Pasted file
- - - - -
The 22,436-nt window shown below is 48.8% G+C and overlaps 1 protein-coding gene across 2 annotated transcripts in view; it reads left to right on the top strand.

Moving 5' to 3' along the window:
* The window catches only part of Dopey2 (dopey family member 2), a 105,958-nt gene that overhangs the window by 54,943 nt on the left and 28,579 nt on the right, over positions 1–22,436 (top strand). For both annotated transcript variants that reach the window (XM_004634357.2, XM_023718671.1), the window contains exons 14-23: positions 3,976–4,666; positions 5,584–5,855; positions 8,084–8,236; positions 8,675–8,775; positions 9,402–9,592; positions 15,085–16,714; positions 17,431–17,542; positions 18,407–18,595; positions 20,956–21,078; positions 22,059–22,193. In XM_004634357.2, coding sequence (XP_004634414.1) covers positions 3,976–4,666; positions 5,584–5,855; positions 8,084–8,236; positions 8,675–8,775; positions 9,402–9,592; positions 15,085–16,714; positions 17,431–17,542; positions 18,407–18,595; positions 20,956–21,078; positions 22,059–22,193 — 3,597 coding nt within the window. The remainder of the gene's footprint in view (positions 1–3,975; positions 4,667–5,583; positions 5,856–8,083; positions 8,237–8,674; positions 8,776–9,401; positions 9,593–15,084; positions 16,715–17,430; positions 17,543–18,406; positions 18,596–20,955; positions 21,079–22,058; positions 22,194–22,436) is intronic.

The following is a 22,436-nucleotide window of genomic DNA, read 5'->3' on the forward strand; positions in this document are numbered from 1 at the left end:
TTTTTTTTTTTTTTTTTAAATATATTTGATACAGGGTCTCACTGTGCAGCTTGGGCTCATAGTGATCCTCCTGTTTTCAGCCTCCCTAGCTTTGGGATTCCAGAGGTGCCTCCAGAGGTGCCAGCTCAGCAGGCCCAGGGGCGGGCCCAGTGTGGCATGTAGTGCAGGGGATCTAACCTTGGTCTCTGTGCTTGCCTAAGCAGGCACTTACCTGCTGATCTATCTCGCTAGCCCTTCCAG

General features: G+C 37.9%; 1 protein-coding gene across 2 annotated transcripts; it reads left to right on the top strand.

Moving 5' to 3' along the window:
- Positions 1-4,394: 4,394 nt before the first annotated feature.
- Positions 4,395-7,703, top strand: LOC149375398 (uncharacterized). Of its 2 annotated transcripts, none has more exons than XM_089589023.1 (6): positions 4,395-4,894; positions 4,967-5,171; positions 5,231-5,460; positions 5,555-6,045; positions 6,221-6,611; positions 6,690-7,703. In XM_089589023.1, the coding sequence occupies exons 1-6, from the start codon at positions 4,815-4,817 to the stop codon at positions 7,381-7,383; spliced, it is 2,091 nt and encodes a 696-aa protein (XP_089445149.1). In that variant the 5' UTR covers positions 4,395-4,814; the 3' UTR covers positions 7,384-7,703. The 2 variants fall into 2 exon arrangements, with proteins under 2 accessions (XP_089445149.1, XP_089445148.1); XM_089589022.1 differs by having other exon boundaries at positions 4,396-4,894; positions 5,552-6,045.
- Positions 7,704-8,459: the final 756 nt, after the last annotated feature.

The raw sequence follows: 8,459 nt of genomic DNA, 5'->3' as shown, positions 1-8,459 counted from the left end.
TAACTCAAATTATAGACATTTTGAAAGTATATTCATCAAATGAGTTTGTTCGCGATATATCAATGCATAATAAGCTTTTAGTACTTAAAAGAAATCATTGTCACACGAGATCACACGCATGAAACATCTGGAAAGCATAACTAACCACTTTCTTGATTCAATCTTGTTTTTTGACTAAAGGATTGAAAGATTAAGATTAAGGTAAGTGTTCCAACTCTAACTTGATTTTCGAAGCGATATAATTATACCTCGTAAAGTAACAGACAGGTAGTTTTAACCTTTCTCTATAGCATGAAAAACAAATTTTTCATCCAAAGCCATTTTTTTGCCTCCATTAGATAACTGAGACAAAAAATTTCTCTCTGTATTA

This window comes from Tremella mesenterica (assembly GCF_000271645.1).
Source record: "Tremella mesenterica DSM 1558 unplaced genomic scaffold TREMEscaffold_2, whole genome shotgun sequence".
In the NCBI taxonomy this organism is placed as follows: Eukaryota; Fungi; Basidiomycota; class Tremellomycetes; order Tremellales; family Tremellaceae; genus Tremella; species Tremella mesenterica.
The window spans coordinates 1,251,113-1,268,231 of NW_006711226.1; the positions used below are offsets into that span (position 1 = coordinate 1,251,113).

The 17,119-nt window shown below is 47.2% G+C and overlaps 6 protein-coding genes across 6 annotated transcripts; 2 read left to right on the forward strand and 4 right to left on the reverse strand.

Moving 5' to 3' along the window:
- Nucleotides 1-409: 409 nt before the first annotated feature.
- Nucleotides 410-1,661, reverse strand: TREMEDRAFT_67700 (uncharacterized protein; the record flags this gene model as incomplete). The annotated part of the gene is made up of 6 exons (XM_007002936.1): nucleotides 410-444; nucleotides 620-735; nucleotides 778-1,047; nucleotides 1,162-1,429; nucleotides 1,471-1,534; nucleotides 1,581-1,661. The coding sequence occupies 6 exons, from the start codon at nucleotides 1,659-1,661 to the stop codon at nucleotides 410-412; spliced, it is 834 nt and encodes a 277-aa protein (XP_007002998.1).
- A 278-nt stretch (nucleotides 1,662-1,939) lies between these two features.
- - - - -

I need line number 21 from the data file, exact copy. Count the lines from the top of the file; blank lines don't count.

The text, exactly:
- A 278-nt stretch (nucleotides 1,662-1,939) lies between these two features.